The index is derived from a total of 82 distinct indicators (40 personal freedom variables and 42 economic freedom variables, along with a Gender Legal Rights Adjustment to measure the extent to which women have the same level of economic freedom as men15) covering 165 jurisdictions. (Table 1 outlines the categories and their components in the two sub-indexes: personal freedom and economic freedom.) Each indicator is rated on a 0–10 scale, with 10 representing the most freedom. We average the main components in each category to produce a rating for each of the categories. To produce a final rating for the Human Freedom Index, we average each of the 12 categories equally, including the 5 

categories of economic freedom: size of government, legal system and property rights, sound money, freedom to trade internationally, and regulation.


The HFI measures economic freedoms such as the freedom to trade or to use sound money, and it captures the degree to which people are free to enjoy the major freedoms often referred to as civil liberties—freedom of speech, religion, association, and assembly—in the jurisdictions in the survey. In addition, it includes indicators on rule of law, crime and violence, freedom of movement, and legal discrimination against same-sex relationships. We also include five variables pertaining to women-specific freedoms that are found in various categories of the index.

We would have liked to have included other important indicators, such as those quantifying drug and alcohol prohibition, but we found no reliable data sources that conformed to our methodological principles. What follows is a brief description and justification of the data we use in the personal freedom sub-index, as well as a summary of the economic freedom indicators that make up the rest of the Human Freedom Index.

Rule of Law

The rule of law is an essential condition of freedom that protects the individual from coercion by others. John Locke’s emphasis on the importance of law in securing and enlarging freedom, cited previously, is an early formulation of that concept. A society ruled “by law, not men” implies that laws apply to everybody, including the authorities; that they are publicly known and understood; and that they limit the arbitrary decisions of rulers. To further increase the scope of individual freedom and reduce potential rule by personal will, Hayek proposed that laws be general and abstract—that is, that they be ignorant of particular cases and “not single out any particular persons or group of persons.”16 The stated attributes also provide a social order that allows people to more easily pursue their individual ends. Individual freedom is therefore dependent on the rule of law, a broad concept that encompasses due process, equal treatment under the law, accountability of government officials, and notions of fairness, predictability, and justice.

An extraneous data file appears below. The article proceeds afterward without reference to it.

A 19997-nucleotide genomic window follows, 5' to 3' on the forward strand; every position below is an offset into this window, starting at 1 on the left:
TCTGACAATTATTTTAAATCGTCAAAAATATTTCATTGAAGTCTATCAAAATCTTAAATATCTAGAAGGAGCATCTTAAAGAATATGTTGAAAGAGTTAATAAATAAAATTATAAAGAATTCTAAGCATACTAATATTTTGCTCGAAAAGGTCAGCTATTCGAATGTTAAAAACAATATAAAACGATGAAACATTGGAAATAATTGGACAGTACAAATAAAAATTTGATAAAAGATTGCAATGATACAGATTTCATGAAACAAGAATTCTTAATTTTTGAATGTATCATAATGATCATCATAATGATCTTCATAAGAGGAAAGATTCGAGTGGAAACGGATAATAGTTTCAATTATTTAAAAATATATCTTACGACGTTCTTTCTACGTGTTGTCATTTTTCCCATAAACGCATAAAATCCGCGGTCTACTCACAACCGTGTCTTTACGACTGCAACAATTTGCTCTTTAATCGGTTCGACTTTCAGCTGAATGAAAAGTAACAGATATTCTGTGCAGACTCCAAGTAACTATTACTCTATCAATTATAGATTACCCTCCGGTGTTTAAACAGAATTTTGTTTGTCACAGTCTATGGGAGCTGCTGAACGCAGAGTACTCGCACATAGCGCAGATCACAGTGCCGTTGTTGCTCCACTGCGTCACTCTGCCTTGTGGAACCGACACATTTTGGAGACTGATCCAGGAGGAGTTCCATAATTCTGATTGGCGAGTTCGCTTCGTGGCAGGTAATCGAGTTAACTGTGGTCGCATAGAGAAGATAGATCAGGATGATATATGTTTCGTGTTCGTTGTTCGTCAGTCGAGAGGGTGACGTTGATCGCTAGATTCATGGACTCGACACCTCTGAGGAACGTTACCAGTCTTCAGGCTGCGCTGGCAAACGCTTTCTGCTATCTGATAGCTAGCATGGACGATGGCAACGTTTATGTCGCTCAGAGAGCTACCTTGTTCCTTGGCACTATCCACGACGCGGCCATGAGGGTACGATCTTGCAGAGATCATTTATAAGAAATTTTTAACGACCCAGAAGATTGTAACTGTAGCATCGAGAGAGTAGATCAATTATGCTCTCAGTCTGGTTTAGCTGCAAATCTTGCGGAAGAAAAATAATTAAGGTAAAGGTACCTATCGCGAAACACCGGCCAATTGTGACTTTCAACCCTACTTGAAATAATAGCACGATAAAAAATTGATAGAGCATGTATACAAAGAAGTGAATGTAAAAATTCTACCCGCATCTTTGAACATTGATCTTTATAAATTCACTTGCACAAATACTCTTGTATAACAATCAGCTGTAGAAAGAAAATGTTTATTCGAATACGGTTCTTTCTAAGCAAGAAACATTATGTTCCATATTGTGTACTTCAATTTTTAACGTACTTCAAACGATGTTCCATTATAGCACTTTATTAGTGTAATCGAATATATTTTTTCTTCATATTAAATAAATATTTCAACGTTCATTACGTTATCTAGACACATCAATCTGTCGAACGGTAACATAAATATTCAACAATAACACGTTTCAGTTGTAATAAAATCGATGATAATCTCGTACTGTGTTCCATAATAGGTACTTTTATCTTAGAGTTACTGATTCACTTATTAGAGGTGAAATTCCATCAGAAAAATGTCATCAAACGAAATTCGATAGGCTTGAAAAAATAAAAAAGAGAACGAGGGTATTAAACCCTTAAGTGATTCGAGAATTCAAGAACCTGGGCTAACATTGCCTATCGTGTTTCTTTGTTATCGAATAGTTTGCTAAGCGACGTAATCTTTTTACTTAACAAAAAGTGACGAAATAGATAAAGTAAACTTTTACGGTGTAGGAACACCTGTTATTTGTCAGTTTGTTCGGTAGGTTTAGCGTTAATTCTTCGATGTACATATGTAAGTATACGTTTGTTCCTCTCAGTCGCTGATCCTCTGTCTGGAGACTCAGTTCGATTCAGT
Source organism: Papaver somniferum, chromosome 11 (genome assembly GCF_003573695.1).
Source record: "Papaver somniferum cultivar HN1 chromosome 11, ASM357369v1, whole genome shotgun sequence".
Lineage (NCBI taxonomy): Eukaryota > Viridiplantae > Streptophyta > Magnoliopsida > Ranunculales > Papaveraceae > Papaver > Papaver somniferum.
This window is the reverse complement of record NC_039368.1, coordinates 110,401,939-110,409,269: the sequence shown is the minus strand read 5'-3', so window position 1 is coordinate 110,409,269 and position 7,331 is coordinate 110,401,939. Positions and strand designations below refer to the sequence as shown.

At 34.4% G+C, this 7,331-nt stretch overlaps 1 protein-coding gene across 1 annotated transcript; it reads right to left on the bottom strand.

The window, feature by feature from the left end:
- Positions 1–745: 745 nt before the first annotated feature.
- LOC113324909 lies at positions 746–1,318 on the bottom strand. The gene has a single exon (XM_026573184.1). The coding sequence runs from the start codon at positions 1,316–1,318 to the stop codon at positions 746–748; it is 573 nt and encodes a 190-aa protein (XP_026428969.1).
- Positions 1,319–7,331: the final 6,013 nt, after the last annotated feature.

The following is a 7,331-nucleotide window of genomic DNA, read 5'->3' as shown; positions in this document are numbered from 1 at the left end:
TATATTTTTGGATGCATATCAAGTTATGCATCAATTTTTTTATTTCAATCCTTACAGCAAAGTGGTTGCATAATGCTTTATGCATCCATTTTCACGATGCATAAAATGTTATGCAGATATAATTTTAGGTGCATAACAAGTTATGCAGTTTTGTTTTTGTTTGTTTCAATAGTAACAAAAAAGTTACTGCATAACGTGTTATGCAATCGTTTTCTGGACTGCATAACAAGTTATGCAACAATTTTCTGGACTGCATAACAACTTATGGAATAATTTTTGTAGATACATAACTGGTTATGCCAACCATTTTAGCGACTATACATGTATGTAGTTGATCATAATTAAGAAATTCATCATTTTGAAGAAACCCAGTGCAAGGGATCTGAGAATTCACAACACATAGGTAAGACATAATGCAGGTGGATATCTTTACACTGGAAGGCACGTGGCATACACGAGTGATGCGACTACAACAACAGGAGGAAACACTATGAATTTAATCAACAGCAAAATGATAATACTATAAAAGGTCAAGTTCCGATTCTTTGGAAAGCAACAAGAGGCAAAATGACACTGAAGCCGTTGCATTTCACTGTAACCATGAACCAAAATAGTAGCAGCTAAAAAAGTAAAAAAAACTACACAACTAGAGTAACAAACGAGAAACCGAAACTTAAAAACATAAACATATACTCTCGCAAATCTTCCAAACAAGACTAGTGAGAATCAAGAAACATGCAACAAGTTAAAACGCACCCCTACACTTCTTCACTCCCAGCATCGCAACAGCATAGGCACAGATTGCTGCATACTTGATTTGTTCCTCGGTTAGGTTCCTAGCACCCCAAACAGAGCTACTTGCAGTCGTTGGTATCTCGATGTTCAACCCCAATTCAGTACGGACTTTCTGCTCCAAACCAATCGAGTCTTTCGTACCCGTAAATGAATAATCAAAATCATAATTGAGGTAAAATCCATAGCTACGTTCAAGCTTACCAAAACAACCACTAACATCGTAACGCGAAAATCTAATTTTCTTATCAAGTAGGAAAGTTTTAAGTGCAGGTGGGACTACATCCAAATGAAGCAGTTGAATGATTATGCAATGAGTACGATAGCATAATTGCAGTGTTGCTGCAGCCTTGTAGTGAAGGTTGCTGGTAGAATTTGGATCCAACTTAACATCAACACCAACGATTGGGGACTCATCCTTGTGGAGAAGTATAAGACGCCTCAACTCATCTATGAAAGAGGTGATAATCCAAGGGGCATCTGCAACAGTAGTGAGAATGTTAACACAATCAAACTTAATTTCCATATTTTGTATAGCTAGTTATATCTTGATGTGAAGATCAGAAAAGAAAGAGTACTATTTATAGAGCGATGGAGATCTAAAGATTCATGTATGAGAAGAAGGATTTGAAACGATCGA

We use indicators from the World Justice Project’s (WJP) Rule of Law Index that is consistent with our definition of freedom.17 For the countries not included in the WJP index, we derive the rule of law ratings by regressing the WJP measures we constructed with the rule of law measures from the World Bank’s Worldwide Governance Indicators.18

It should be noted that the Economic Freedom of the World index includes eight components in the legal system and property rights category that seek to measure “how effectively the protective functions of government are performed.” Thus, the rule of law measures included in the economic freedom sub-index add to those in the personal freedom sub-index.

The first component rates what we have termed procedural justice. It is composed of the average of three indicators measuring “the right to life and security” of a person; “due process of law and rights of the accused”; and “freedom from arbitrary interference with privacy.” The first of those indicators refer to violations by the police or government when conducting an arrest or a search, for example.

The second indicator refers to such issues as the extent to which police or the authorities respect the presumption of innocence, arrest people on genuine and formally declared charges, treat suspects humanely in custody, provide the accused full access to evidence, and the like. The third indicator refers to such violations as governments wiretapping private communications without judicial authorization. The second component rates civil justice on such issues as whether it is free of discrimination, corruption, and improper government influence. It also measures the extent to which alternative dispute resolution mechanisms are accessible, impartial, and effective. The third component measures the criminal justice system on such issues as its impartiality, its level of corruption, and the degree to which improper government influence is present.